What is Repulsion Gel, you ask? Why, only one-third of Portal 2's most impressive new gameplay feature: paint! Once again, the vigilant talent-harvesters at Valve absorbed a student team to work on the Portal series; this time it was the young wizards responsible for fellow first-person puzzler Tag: The Power of Paint, a game itself inspired by Portal in which players manipulate paints that affect the physical properties of the surfaces they are applied to. Their expertise produced Portal 2's Repulsion, Propulsion, and Conversion gels. Blue Repulsion Gel is for bouncing, orange Propulsion Gel for gaining speed, and white Conversion Gel for creating portals on previously inert surfaces. The Conversion gel puzzles are particularly gleeful, but nothing beats the intricate, kinetic harmony of those puzzles which task you with employing the three gels in concert.

The previously mentioned chase sequences and organic exploration sections serve to break what could have been the monotony of a series of compact, precise, walled-in test chambers (keep in mind that Portal 2, at about 9 hours, is three times the length of the original). The forward-charging immediacy of the chase sequences counters the methodical experimenting done in the trials composed by GLaDOS and Cave Johnson, while the slower-paced moments outside the test chambers allow players to stare deep into the bowels of Aperture Science and provide some memorable set-pieces (flying through the giant Aperture sign at the beginning of the Cave Johnson section was a blast).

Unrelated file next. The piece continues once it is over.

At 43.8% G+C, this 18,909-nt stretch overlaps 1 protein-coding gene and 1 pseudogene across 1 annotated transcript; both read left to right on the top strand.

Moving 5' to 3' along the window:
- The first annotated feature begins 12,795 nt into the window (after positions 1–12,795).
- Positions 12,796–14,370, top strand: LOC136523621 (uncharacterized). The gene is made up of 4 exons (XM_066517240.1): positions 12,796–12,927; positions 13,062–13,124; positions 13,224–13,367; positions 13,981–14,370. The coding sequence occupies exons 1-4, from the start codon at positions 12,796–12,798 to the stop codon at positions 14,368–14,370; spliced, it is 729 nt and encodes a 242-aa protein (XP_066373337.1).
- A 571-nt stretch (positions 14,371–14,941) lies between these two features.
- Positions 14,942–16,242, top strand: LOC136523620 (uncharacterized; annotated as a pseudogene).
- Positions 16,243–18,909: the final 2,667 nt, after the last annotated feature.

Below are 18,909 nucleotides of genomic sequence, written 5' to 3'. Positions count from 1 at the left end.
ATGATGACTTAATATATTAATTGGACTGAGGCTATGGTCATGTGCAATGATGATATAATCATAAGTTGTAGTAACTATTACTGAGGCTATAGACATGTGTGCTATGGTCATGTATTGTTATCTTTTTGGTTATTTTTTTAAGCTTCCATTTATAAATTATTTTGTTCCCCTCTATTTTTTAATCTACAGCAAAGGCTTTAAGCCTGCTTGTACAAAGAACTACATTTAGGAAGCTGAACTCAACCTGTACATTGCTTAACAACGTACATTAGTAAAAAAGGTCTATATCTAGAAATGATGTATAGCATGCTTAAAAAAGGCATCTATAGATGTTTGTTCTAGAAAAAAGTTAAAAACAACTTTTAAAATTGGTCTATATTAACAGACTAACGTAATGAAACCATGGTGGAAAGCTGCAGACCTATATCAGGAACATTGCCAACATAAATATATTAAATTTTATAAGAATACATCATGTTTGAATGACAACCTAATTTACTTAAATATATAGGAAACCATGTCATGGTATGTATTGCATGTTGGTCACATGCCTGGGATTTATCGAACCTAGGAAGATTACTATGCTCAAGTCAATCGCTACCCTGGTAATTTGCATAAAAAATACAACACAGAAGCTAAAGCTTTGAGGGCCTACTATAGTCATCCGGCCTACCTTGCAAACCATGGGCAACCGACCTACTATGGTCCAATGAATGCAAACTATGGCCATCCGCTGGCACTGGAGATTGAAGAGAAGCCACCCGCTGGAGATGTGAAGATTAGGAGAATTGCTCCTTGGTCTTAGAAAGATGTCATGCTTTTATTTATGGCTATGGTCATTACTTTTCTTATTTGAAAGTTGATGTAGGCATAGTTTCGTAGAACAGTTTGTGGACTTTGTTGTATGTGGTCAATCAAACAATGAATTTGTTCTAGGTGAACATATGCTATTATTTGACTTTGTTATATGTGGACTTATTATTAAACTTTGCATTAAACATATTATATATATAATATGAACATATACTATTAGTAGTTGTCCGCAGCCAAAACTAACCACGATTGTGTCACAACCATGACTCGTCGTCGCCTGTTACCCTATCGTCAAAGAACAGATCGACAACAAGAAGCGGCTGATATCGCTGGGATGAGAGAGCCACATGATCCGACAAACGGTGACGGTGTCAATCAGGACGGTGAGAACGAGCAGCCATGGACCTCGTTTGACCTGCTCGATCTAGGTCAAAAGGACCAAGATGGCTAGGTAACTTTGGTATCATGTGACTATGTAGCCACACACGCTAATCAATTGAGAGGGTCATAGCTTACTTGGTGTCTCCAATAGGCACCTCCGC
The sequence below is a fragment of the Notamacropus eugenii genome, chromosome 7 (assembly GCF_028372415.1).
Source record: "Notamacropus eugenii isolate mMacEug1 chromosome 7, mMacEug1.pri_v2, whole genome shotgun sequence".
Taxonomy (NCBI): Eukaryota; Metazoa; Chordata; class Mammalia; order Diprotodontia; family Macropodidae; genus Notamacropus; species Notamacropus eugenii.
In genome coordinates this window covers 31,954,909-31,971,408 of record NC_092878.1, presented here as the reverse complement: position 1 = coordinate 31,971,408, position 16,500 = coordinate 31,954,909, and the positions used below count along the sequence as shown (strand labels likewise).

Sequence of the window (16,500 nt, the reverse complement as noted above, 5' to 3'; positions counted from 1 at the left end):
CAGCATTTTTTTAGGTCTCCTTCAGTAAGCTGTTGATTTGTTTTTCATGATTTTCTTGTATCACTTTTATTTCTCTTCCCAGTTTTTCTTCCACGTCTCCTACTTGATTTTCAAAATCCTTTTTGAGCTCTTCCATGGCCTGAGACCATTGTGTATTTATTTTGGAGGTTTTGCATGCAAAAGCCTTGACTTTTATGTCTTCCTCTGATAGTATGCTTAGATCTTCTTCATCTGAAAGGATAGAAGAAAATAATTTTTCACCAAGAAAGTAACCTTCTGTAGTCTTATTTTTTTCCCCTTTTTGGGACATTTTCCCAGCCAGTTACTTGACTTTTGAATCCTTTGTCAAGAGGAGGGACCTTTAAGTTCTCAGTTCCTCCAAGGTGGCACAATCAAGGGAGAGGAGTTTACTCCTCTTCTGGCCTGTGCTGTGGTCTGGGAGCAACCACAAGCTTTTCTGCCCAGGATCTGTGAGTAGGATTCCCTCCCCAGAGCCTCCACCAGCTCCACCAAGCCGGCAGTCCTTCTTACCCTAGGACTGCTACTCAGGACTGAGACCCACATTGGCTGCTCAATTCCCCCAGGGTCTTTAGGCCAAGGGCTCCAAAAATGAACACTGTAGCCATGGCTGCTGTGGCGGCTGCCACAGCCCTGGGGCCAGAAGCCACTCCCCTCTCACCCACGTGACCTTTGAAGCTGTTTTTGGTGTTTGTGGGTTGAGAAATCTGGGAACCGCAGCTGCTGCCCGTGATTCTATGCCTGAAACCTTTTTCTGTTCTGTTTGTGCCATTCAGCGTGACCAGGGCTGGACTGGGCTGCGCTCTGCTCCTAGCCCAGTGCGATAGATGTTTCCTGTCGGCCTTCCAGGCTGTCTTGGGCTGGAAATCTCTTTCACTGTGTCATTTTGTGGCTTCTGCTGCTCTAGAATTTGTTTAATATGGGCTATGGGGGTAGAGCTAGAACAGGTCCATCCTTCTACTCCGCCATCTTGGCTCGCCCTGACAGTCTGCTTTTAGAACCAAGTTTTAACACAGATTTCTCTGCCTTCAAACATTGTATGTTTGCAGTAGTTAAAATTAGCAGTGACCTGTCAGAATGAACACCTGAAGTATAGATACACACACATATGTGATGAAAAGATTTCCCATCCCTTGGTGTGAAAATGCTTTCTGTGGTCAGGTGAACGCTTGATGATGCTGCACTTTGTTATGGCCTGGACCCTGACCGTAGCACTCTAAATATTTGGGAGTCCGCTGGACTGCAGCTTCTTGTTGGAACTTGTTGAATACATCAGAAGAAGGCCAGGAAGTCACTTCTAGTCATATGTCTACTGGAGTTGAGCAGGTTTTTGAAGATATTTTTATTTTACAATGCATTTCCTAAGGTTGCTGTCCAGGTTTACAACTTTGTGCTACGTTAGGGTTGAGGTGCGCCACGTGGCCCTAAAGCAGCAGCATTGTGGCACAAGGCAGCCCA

Of course, perhaps the most widely lauded ingredient of the Portal concoction is its writing and acting. You already know that Portal 2 has one of the best scripts and some of the best performances in video games. Stephen Merchant's bumbling, neurotic naturalism as the moronic personality core Wheatley, Ellen McClain's subtle humanizing of a malevolent AI bitch, and J.K. Simmons' turn as increasingly frustrated Howard Hughes-type American innovator Cave Johnson; these three characters offer Portal 2 more personality than most entertainment properties could ever hope to muster. My friends, we have us a true video game comedy here.

Now that we've gotten the basics out of the way, I can go into specifics on my overall thoughts and impressions (sans co-op) of what seems to be 2011's top candidate for Game of the Year. To start, I think Portal 2 is generally a superb game; Valve's almost freakish craftsmanship shines through in nearly every aspect of the production, from its smooth, propulsive energy to its satisfying, comfortable challenge to its appealing, almost Pixar-like presentation. In fact, Valve really does seem (to use one of those stupid "the ___ of ___" analogies) to be the Pixar of video games in many ways, and their latest effort all but confirms that. Their work is polished, charming, and just about peerless; everyone wants to work for them, but only the best get in.